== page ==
Perhaps this is part of the reason why I feel that Born Again has the air of legend. It isn’t simply that the story ends, and ends in such a way as to suggest that this really is it – no more Daredevil stories need now be told. Or that the principal character is forced to undergo genuine change, a narrative component that runs against the conventions of the superhero genre in that it implies the passage of time, and the imposition of limits on a species of fiction which is most at home with stasis. For me the energy of the rooftop both exemplifies the quintessential genre moments whilst simultaneously containing the genre’s conceptual opposites. The rooftop strives to reach the sky, to transcend, but it is also a grimy, functional thing. It seems to me that the text, as a whole, resonates with this energy, although its presence can be most strongly felt when I read those few pages where Daredevil encounters the godlike Avengers on the broken streets of Hell’s Kitchen. In the juxtaposition of two such antithetical elements, by forcing them into alignment, it feels to me as if Miller is making explicit the promise contained in the rooftop sequences. This is a text that has the feel of legend because it is both magnificent and transcendent and burning with the fire of time. Captain America, of course, has Thor put the fires out, but the streets are littered with the injured and the dying, and Daredevil has been badly beaten in a fight with Cap’s malkuthian doppleganger.
Looking back up this mini-essay, I’m struck by my lack of engagement with how rooftops are intended to function within the text. I could have talked about the contrast between the rickety Hells’ Kitchen skyline and the Kingpin’s blazing towers, or the finer points of artistic detail, or the individual rooftop sequences’ relationships with the plot, or I could have discussed, in more depth, the contrast between the rooftop sequences and those that take place on the ground or within buildings. Of particular note would have been the emotional high points – Matt holding Karen in the snow, and the final panel that shows them walking arm in arm down the street – but that’s not really what this was about. It’s been tricky capturing something quite so subjective and noting where it interacts with more conventional and intended readings. There has been some slippage and conflation, some unintentional blurring of the lines, some rambling. Maybe I should have spent more time, but I can’t help feeling that there would have been something slightly dishonest about that approach. For what I’m trying to do I’d rather be meditative and sloppy, than distant and precise because, as I mentioned at the beginning, we’re talking at least to some extent about daydreaming here. The rooftops forcing my mind to wander across the text in new and unusual ways, exploring it afresh just as the rooftops on the journey into London continuously work to reconfigure my relationship with the world, albeit for only a few fleeting minutes.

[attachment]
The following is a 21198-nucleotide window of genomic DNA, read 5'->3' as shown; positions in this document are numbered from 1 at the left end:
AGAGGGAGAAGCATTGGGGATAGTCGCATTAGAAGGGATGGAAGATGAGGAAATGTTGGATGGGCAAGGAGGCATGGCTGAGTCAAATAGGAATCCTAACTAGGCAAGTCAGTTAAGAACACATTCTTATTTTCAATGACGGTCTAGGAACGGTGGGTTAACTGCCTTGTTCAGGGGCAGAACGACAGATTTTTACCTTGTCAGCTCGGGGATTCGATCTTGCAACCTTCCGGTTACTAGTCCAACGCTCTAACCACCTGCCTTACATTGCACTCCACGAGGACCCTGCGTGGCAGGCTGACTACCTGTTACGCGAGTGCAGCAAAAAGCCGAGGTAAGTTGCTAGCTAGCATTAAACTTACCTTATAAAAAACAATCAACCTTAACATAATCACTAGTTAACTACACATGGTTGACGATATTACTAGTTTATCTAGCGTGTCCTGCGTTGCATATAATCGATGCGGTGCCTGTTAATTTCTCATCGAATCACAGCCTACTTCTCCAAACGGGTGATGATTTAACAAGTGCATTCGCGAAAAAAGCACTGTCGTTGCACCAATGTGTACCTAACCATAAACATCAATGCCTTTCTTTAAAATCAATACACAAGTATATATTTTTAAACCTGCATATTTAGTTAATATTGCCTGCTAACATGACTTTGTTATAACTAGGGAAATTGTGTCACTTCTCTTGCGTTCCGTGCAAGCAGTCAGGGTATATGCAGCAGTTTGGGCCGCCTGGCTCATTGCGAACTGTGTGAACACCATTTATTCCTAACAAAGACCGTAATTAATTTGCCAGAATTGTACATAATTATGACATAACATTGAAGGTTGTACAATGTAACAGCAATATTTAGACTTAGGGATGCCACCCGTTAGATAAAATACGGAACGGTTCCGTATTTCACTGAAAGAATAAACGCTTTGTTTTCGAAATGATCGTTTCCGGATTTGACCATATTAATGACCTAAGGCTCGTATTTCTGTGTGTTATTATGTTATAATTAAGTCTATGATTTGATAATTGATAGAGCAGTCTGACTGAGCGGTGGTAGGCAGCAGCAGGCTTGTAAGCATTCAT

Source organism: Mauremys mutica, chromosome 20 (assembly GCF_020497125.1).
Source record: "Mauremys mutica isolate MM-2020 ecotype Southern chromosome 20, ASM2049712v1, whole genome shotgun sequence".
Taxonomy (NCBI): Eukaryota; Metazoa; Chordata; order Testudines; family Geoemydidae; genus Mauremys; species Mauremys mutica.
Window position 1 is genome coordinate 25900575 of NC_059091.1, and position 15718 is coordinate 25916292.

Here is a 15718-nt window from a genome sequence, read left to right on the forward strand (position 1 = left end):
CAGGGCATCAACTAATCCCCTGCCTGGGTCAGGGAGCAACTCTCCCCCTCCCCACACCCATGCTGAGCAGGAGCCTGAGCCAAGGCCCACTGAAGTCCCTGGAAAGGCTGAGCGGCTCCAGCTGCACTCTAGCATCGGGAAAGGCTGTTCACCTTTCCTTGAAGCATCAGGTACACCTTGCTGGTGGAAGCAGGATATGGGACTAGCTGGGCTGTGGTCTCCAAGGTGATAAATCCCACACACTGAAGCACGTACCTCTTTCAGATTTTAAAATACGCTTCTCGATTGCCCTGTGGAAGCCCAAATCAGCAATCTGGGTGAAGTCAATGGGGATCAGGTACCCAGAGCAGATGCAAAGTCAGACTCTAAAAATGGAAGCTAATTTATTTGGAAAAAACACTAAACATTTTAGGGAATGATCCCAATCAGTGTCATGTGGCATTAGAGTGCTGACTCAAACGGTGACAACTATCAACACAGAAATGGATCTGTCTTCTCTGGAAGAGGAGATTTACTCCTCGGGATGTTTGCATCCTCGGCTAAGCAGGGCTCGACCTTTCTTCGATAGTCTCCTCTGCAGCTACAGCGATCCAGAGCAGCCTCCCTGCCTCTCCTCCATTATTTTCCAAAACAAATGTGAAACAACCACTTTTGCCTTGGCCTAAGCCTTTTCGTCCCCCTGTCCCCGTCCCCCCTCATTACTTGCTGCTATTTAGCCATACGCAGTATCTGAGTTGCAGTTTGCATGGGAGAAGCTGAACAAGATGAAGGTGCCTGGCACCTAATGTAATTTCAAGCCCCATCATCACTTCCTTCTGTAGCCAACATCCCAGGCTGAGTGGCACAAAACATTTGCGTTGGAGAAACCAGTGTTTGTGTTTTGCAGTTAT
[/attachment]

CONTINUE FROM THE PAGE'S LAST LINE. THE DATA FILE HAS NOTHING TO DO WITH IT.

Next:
I might try and be a bit more grounded next time.